Adogwa, O., Parker, S. L., Shau, D. N., Mendenhall, S. K., Aaronson, O. S., Cheng, J. S., Devin, C. J., & McGirt, M. J. (2012). Preoperative Zung Depression Scale predicts outcome after revision lumbar surgery for adjacent segment disease, recurrent stenosis, and pseudarthrosis. The Spine Journal : Official Journal of the North American Spine Society, 12(3), 179-85. https://doi.org/10.1016/j.spinee.2011.08.014
Adogwa O, et al. Preoperative Zung Depression Scale Predicts Outcome After Revision Lumbar Surgery for Adjacent Segment Disease, Recurrent Stenosis, and Pseudarthrosis. Spine J. 2012;12(3):179-85. PubMed PMID: 21937282.
* Article titles in AMA citation format should be in sentence-case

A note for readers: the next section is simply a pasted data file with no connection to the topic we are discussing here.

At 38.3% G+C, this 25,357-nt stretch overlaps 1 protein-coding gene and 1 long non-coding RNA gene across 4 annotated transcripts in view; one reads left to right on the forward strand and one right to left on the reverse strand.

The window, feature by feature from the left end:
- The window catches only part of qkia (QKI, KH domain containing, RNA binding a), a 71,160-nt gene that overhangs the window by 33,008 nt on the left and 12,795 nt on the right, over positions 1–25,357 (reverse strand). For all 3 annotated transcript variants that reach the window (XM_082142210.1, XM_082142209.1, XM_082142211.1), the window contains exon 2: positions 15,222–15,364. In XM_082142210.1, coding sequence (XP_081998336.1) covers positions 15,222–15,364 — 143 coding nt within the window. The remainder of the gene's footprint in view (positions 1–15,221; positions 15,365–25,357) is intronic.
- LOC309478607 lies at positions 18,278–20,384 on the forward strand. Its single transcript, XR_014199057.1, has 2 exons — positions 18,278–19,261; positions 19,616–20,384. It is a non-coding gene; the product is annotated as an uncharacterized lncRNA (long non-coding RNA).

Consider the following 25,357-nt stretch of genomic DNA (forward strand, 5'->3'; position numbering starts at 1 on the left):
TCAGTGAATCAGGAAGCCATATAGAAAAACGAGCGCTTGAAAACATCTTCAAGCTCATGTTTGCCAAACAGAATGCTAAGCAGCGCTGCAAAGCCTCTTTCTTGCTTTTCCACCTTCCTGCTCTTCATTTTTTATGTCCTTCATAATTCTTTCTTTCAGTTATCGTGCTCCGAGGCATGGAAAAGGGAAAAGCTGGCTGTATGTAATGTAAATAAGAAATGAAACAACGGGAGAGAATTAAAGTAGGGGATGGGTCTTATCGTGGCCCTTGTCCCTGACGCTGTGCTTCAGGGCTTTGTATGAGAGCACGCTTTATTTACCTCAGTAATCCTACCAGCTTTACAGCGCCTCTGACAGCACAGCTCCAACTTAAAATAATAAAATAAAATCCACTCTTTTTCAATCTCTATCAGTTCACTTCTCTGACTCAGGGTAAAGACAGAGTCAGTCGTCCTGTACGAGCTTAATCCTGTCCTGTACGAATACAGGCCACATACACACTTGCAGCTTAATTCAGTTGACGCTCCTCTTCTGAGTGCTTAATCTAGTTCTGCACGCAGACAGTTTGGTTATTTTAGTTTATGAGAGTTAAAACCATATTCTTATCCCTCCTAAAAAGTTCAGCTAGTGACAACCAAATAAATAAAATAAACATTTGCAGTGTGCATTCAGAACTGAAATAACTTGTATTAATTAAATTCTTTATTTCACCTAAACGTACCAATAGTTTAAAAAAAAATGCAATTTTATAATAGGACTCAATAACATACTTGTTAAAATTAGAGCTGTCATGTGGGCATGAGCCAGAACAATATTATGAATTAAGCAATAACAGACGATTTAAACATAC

TY - JOUR T1 - Preoperative Zung Depression Scale predicts outcome after revision lumbar surgery for adjacent segment disease, recurrent stenosis, and pseudarthrosis. AU - Adogwa,Owoicho, AU - Parker,Scott L, AU - Shau,David N, AU - Mendenhall,Stephen K, AU - Aaronson,Oran S, AU - Cheng,Joseph S, AU - Devin,Clinton J, AU - McGirt,Matthew J, Y1 - 2011/09/21/ PY - 2011/02/16/received PY - 2011/05/17/revised PY - 2011/08/04/accepted PY - 2011/9/23/entrez PY - 2011/9/23/pubmed PY - 2012/7/24/medline SP - 179 EP - 85 JF - The spine journal : official journal of the North American Spine Society JO - Spine J VL - 12 IS - 3 N2 - BACKGROUND CONTEXT: Persistent back pain and leg pain after index surgery is distressing to patients and spinal surgeons. Revision surgical treatment is technically challenging and has been reported to yield unpredictable outcomes. Recently, affective disorders, such as depression and anxiety, have been considered potential predictors of surgical outcomes across many disease states of chronic pain. There remains a paucity of studies assessing the predictive value of baseline depression on outcomes in the setting of revision spine surgery. PURPOSE: To assess the predictive value of preoperative depression on 2-year postoperative outcome after revision lumbar surgery for symptomatic pseudarthrosis, adjacent segment disease (ASD), and same-level recurrent stenosis. STUDY DESIGN: Retrospective cohort study. PATIENT SAMPLE: One hundred fifty patients undergoing revision surgery for symptomatic ASD, pseudarthrosis, and same-level recurrent stenosis. OUTCOME MEASURES: Patient-reported outcome measures were assessed using an outcomes questionnaire that included questions on health-state values (EQ-5D), disability (Oswestry Disability Index [ODI]), pain (visual analog scale), depression (Zung Self-Rating Depression Scale), and 12-Item Short Form Health Survey physical and mental component scores. METHODS: One hundred fifty patients undergoing revision neural decompression and instrumented fusion for ASD (n=50), pseudarthrosis (n=47), or same-level recurrent stenosis (n=53) were included in this study. Preoperative Zung Self-Reported Depression Scale score was assessed for all patients. Preoperative and 2-year postoperative visual analog scale for back pain and leg pain scores and ODI were assessed. The association between preoperative Zung Depression Scale score and 2-year improvement in disability was assessed via multivariate regression analysis. RESULTS: Compared to preoperative status, VAS-BP was significantly improved 2 years after surgery for ASD (8.72±1.85 vs. 3.92±2.84, p=.001), pseudoarthrosis (7.31±0.81 vs. 5.06±2.64, p=.001), and same-level recurrent stenosis (9.28±1.00 vs. 5.00±2.94, p=.001). Two-year ODI was also significantly improved after surgery for ASD (28.72±9.64 vs. 18.48±11.31, p=.001), pseudoarthrosis (29.74±5.35 vs. 25.42±6.00, p=.001), and same-level recurrent stenosis (36.01±6.00 vs. 21.75±12.07, p=.001). Independent of age, BMI, symptom duration, smoking, comorbidities, and level of preoperative pain and disability, increasing preoperative Zung depression score was significantly associated with less 2-year improvement in disability (ODI) after revision surgery for ASD, pseudoarthrosis, and recurrent stenosis. CONCLUSIONS: Our study suggests that the extent of preoperative depression is an independent predictor of functional outcome after revision lumbar surgery for ASD, pseudoarthrosis, and recurrent stenosis. Future comparative effectiveness studies assessing outcomes after revision lumbar surgery should account for depression as a potential confounder. The Zung depression questionnaire may help risk stratify patients presenting for revision lumbar surgery. SN - 1878-1632 UR - https://www.unboundmedicine.com/medline/citation/21937282/Preoperative_Zung_Depression_Scale_predicts_outcome_after_revision_lumbar_surgery_for_adjacent_segment_disease_recurrent_stenosis_and_pseudarthrosis_ L2 - https://linkinghub.elsevier.com/retrieve/pii/S1529-9430(11)00536-5 DB - PRIME DP - Unbound Medicine ER -